It was the same with Karen's sister, Kim. After Karen's death, Kim waited to be murdered next. For months she carried a can of Mace in her purse for protection. Kim found that she wanted to talk about what had happened to her sister. But when she brought it up, many people would get quiet and look away. It was as though they thought it distasteful of her to mention such a thing.
People tried to give her advice. "Get on with things," they told her. "Put it behind you."
Kim couldn't. She tried going to a counselor, just as Mark did. It only made her feel worse. The counselor was a nice enough woman, but when she heard what Kim was going through, she had no idea what to say.
Kim hadn't even told her the worst of it. She hadn't told her about the nightmares or how she was plagued with the memory of what Karen had said after they saw Looking for Mr. Goodbar together.
I never want to die like that.
Kim didn't think the counselor could handle it. The woman couldn't even handle the sanitized version. She sat there listening to Kim with tears in her eyes and her mouth wide open.
"Oh my God," the woman said. "Oh my God."
Kim did find help. She found it through Lula Redmond, a Pinellas County family therapist who specialized in grief therapy. In the fall of 1986, Redmond began conducting something unusual — therapy groups for "homicide survivors," people who have lost a loved one in a murder.
Redmond, who had counseled many homicide survivors over the years, knew that what Kim and the others were going through was all too common. Every year, about 20,000 people are murdered in this country.
In each of those cases, friends and family members are left to drift through what has been described as "a realm of unresolved grief."
Though victim advocates have pushed for years for better treatment of crime victims, the plight of homicide survivors has only recently been recognized. Too often, they struggle alone, isolated from those around them, unable to find anyone who can relate to what they are feeling.
Redmond wanted to end the isolation. She wanted to bring homicide survivors together so they could see that they were not alone and so they could find ways to deal with their loss.
In December 1986, not long after the four-day series of stories on Karen's case, the Times published an article about homicide survivors and the therapy groups Redmond was organizing to help them. Sophia and Kim decided to call Redmond. Sophia resisted initially, but Kim pushed her to do it.
"Mother," she said, "you've got to do something."
Redmond was also talking to David Mackey and Anita Kilpatrick, another friend of Karen's who was struggling with the aftermath of the murder. Sophia, who was nervous about opening up in front of the others, agreed to work with Redmond in private sessions. It was not going to be an easy experience for any of them. Anita, for one, did not think the group would work. She had felt lost for so long that she doubted she would ever feel better. She wondered, as she put it, if she would ever find a way back to herself. The idea of walking into a room full of other homicide survivors overwhelmed her. She did not know if she could face the fact that there was so much real horror in the world.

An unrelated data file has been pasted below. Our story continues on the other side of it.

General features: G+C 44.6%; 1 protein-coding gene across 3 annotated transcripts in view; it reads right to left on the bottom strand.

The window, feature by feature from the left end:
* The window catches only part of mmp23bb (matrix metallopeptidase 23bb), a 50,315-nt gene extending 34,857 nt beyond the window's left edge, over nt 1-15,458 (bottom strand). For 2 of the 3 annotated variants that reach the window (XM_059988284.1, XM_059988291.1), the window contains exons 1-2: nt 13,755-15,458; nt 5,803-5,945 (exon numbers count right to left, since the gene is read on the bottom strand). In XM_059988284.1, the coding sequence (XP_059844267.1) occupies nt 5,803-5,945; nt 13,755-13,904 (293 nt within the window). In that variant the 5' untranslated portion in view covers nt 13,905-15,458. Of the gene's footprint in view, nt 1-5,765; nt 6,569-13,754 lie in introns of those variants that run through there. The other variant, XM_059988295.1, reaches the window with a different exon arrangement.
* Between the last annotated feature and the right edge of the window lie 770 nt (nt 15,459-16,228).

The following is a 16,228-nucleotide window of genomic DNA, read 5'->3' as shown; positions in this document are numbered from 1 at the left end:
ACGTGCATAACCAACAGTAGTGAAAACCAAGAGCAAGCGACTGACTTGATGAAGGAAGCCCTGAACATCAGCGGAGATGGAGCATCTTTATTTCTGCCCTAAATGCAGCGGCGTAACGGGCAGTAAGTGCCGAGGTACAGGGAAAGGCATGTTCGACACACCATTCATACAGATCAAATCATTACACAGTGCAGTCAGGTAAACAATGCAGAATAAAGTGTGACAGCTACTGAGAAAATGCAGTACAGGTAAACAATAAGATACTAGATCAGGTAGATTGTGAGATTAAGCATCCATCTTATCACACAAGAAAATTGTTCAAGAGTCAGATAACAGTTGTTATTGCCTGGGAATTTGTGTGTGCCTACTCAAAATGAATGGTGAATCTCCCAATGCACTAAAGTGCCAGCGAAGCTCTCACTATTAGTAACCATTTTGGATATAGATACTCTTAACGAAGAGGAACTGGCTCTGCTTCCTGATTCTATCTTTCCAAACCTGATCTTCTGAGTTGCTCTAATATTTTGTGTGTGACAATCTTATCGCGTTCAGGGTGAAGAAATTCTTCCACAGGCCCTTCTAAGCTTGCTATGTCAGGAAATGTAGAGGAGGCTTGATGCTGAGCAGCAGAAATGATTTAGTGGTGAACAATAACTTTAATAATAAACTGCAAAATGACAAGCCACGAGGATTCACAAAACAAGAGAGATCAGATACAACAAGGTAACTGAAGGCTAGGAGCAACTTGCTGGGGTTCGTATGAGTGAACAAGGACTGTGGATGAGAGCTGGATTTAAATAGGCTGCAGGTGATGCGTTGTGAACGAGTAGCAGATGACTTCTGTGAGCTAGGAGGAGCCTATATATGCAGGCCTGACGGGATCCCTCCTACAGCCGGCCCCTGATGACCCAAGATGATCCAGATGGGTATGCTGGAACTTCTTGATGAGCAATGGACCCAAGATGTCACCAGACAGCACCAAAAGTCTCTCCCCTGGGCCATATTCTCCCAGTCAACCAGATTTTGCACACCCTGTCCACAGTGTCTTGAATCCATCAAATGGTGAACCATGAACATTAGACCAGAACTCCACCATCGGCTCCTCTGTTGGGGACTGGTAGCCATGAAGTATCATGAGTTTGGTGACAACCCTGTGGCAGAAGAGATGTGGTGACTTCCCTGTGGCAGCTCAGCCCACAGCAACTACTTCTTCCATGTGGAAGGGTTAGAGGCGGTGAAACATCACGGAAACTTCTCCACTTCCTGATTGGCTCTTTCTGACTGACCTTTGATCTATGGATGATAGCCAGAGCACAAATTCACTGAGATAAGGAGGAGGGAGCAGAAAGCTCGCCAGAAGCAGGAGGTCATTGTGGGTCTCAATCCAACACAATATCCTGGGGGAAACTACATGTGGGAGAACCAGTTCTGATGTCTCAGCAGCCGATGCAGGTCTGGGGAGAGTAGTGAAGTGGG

Redmond made it clear that the group would not be any picnic. For 12 weeks, all of them would be traveling through difficult terrain.
They would be forcing one another to confront painful memories and emotions. But if they didn't confront this pain, Redmond said, they would never put it behind them.
"It's a wound, and you've got to clean it out before it can be healed," she told them.
Their group began in February 1987. The members met every Tuesday night in an office building in mid-Pinellas County. Redmond was there, along with two other therapists who were learning to work with people who had lost someone in a murder. The rest of the group was made up of eight homicide survivors — David, Kim, Anita and five others. The first night, they introduced themselves. There was a man whose 24-year-old son had been stabbed through the heart in a bar. The son had not been carrying any ID at the time, so his body had lain unidentified in the morgue for days. There was a woman whose 19-year-old son had also been stabbed to death. There was another woman whose 17-year-old son had been shot through the neck.
Oh my God, Kim thought. These people are just like me.